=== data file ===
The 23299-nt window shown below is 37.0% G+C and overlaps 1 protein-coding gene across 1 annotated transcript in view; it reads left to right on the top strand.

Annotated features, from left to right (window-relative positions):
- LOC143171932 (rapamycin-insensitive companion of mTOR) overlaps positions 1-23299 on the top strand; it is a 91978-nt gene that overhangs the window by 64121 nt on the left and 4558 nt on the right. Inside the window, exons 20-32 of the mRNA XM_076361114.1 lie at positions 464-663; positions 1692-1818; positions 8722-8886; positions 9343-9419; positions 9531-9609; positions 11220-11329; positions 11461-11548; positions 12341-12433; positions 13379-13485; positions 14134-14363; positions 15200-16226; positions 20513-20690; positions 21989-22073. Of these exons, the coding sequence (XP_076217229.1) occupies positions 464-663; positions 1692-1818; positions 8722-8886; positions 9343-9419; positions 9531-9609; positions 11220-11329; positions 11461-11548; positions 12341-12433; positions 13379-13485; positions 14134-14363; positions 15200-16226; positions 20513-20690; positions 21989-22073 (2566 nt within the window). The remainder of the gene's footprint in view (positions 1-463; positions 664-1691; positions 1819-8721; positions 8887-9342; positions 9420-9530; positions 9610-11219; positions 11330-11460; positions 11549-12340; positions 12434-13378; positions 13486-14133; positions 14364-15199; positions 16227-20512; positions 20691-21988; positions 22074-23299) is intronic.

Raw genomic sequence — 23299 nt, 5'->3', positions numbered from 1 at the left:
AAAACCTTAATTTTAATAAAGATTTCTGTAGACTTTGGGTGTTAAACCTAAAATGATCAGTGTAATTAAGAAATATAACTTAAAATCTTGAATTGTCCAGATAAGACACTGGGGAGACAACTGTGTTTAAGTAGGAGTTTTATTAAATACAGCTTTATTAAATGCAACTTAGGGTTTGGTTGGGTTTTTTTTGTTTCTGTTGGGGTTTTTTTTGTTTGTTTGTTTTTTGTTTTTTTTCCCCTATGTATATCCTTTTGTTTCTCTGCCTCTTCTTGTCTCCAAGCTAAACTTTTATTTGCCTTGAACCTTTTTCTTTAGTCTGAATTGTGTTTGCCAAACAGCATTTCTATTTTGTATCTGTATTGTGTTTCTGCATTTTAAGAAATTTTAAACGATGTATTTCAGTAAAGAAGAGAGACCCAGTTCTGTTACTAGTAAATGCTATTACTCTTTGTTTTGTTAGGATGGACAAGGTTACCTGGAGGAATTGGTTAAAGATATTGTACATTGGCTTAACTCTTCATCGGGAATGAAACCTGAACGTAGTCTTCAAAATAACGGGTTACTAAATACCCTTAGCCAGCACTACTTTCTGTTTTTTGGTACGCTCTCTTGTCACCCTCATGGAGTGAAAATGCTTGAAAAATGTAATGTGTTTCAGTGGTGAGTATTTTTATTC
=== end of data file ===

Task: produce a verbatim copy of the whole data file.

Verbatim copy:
The 23299-nt window shown below is 37.0% G+C and overlaps 1 protein-coding gene across 1 annotated transcript in view; it reads left to right on the top strand.

Annotated features, from left to right (window-relative positions):
- LOC143171932 (rapamycin-insensitive companion of mTOR) overlaps positions 1-23299 on the top strand; it is a 91978-nt gene that overhangs the window by 64121 nt on the left and 4558 nt on the right. Inside the window, exons 20-32 of the mRNA XM_076361114.1 lie at positions 464-663; positions 1692-1818; positions 8722-8886; positions 9343-9419; positions 9531-9609; positions 11220-11329; positions 11461-11548; positions 12341-12433; positions 13379-13485; positions 14134-14363; positions 15200-16226; positions 20513-20690; positions 21989-22073. Of these exons, the coding sequence (XP_076217229.1) occupies positions 464-663; positions 1692-1818; positions 8722-8886; positions 9343-9419; positions 9531-9609; positions 11220-11329; positions 11461-11548; positions 12341-12433; positions 13379-13485; positions 14134-14363; positions 15200-16226; positions 20513-20690; positions 21989-22073 (2566 nt within the window). The remainder of the gene's footprint in view (positions 1-463; positions 664-1691; positions 1819-8721; positions 8887-9342; positions 9420-9530; positions 9610-11219; positions 11330-11460; positions 11549-12340; positions 12434-13378; positions 13486-14133; positions 14364-15199; positions 16227-20512; positions 20691-21988; positions 22074-23299) is intronic.

Raw genomic sequence — 23299 nt, 5'->3', positions numbered from 1 at the left:
AAAACCTTAATTTTAATAAAGATTTCTGTAGACTTTGGGTGTTAAACCTAAAATGATCAGTGTAATTAAGAAATATAACTTAAAATCTTGAATTGTCCAGATAAGACACTGGGGAGACAACTGTGTTTAAGTAGGAGTTTTATTAAATACAGCTTTATTAAATGCAACTTAGGGTTTGGTTGGGTTTTTTTTGTTTCTGTTGGGGTTTTTTTTGTTTGTTTGTTTTTTGTTTTTTTTCCCCTATGTATATCCTTTTGTTTCTCTGCCTCTTCTTGTCTCCAAGCTAAACTTTTATTTGCCTTGAACCTTTTTCTTTAGTCTGAATTGTGTTTGCCAAACAGCATTTCTATTTTGTATCTGTATTGTGTTTCTGCATTTTAAGAAATTTTAAACGATGTATTTCAGTAAAGAAGAGAGACCCAGTTCTGTTACTAGTAAATGCTATTACTCTTTGTTTTGTTAGGATGGACAAGGTTACCTGGAGGAATTGGTTAAAGATATTGTACATTGGCTTAACTCTTCATCGGGAATGAAACCTGAACGTAGTCTTCAAAATAACGGGTTACTAAATACCCTTAGCCAGCACTACTTTCTGTTTTTTGGTACGCTCTCTTGTCACCCTCATGGAGTGAAAATGCTTGAAAAATGTAATGTGTTTCAGTGGTGAGTATTTTTATTC